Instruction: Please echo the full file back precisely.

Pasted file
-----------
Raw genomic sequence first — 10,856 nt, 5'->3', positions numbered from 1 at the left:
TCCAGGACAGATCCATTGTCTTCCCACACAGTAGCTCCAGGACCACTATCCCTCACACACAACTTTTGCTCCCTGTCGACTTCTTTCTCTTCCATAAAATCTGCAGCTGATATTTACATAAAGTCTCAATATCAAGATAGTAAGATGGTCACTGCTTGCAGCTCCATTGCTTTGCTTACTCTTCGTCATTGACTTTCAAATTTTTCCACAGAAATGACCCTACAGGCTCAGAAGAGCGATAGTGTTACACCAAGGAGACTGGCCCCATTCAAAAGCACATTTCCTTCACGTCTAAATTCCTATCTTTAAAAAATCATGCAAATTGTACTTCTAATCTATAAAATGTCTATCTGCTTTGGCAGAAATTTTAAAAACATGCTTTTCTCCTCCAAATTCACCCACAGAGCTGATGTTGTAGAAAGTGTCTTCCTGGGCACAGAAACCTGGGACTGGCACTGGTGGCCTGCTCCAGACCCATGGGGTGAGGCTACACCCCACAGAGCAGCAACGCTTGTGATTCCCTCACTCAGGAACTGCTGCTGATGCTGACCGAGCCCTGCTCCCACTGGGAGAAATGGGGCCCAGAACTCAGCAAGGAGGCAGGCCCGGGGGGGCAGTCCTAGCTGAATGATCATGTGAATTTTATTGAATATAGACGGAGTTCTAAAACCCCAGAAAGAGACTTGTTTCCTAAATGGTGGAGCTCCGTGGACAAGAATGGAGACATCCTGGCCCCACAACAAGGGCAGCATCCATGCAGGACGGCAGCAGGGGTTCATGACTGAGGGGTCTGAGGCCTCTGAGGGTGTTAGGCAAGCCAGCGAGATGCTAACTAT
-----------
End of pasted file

Raw genomic sequence first — 10,856 nt, 5'->3', positions numbered from 1 at the left:
TCCAGGACAGATCCATTGTCTTCCCACACAGTAGCTCCAGGACCACTATCCCTCACACACAACTTTTGCTCCCTGTCGACTTCTTTCTCTTCCATAAAATCTGCAGCTGATATTTACATAAAGTCTCAATATCAAGATAGTAAGATGGTCACTGCTTGCAGCTCCATTGCTTTGCTTACTCTTCGTCATTGACTTTCAAATTTTTCCACAGAAATGACCCTACAGGCTCAGAAGAGCGATAGTGTTACACCAAGGAGACTGGCCCCATTCAAAAGCACATTTCCTTCACGTCTAAATTCCTATCTTTAAAAAATCATGCAAATTGTACTTCTAATCTATAAAATGTCTATCTGCTTTGGCAGAAATTTTAAAAACATGCTTTTCTCCTCCAAATTCACCCACAGAGCTGATGTTGTAGAAAGTGTCTTCCTGGGCACAGAAACCTGGGACTGGCACTGGTGGCCTGCTCCAGACCCATGGGGTGAGGCTACACCCCACAGAGCAGCAACGCTTGTGATTCCCTCACTCAGGAACTGCTGCTGATGCTGACCGAGCCCTGCTCCCACTGGGAGAAATGGGGCCCAGAACTCAGCAAGGAGGCAGGCCCGGGGGGGCAGTCCTAGCTGAATGATCATGTGAATTTTATTGAATATAGACGGAGTTCTAAAACCCCAGAAAGAGACTTGTTTCCTAAATGGTGGAGCTCCGTGGACAAGAATGGAGACATCCTGGCCCCACAACAAGGGCAGCATCCATGCAGGACGGCAGCAGGGGTTCATGACTGAGGGGTCTGAGGCCTCTGAGGGTGTTAGGCAAGCCAGCGAGATGCTAACTAT